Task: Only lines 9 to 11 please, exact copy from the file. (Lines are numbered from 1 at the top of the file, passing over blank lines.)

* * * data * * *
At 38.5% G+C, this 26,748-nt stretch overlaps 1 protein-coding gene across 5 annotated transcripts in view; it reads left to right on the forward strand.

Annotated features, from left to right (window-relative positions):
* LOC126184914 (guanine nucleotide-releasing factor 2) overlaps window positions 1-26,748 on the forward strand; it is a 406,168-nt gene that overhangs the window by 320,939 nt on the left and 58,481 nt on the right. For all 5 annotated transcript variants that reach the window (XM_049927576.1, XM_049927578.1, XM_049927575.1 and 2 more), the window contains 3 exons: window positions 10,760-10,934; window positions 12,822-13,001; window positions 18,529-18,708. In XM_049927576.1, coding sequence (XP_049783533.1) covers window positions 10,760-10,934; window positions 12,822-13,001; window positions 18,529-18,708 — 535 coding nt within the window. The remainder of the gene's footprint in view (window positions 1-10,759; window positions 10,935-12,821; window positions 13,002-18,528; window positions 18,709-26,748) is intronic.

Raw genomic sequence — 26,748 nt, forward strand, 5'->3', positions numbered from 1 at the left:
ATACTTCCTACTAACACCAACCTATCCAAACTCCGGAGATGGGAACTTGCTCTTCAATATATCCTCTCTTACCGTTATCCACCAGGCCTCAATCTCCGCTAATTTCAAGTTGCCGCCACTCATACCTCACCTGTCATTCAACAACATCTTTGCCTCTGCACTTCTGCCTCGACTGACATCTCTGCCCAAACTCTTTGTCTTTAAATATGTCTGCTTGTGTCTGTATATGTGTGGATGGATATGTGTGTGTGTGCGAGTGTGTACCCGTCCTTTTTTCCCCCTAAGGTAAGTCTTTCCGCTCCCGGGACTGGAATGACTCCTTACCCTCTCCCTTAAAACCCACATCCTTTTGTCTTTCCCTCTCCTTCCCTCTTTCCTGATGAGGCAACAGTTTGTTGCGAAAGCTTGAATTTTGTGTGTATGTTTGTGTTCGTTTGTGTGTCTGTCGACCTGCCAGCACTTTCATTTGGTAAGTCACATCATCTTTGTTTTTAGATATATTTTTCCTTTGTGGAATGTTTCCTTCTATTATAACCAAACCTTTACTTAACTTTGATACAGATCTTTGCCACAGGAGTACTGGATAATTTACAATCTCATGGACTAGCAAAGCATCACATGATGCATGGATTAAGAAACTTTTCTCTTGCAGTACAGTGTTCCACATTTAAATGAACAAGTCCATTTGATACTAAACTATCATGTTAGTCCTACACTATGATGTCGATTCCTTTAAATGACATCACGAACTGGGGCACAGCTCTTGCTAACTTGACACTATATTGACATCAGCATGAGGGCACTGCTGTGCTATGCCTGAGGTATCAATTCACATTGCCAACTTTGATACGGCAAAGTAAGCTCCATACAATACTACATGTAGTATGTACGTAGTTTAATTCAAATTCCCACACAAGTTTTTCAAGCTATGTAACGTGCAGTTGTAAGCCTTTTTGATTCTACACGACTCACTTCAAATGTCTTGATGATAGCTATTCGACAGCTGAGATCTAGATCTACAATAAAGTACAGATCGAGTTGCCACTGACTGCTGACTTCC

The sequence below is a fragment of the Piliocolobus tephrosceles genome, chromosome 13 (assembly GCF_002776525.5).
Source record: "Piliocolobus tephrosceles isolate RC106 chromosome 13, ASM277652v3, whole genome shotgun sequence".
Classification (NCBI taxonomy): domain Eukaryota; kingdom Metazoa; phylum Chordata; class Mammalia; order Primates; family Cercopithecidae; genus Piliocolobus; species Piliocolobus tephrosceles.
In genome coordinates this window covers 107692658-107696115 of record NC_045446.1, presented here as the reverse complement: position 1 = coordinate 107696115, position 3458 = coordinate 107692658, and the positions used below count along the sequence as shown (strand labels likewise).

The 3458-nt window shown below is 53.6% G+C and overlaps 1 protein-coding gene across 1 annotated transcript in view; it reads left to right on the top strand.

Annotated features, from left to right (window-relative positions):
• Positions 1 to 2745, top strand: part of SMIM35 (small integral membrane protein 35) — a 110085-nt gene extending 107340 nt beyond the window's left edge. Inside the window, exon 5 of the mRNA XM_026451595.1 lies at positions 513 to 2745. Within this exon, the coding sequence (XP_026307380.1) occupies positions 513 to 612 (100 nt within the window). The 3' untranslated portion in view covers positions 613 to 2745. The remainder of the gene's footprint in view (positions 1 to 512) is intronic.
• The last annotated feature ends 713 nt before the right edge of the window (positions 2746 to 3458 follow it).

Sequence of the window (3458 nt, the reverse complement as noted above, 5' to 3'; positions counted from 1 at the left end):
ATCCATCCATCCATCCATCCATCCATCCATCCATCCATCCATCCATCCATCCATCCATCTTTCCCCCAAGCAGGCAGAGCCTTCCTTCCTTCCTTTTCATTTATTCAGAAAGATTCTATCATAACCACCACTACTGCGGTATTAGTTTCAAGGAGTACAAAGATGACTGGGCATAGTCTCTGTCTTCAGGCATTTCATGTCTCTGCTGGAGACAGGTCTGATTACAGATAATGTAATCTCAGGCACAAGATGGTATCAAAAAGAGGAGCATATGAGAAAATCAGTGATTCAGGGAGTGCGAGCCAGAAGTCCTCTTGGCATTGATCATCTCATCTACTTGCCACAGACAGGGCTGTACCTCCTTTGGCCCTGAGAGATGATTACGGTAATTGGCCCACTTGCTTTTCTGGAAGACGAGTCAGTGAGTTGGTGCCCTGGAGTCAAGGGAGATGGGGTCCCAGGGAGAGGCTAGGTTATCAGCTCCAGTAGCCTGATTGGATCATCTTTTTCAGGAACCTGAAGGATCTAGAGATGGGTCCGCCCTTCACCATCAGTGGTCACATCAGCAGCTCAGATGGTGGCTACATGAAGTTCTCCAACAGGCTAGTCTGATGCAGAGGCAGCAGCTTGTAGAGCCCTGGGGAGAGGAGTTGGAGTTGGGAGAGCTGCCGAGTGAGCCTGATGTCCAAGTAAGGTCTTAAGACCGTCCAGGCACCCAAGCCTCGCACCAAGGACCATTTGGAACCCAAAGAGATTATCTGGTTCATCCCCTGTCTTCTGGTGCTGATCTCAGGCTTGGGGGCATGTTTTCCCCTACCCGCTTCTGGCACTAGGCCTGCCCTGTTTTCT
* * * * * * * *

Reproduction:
In genome coordinates this window covers 107692658-107696115 of record NC_045446.1, presented here as the reverse complement: position 1 = coordinate 107696115, position 3458 = coordinate 107692658, and the positions used below count along the sequence as shown (strand labels likewise).

The 3458-nt window shown below is 53.6% G+C and overlaps 1 protein-coding gene across 1 annotated transcript in view; it reads left to right on the top strand.

Annotated features, from left to right (window-relative positions):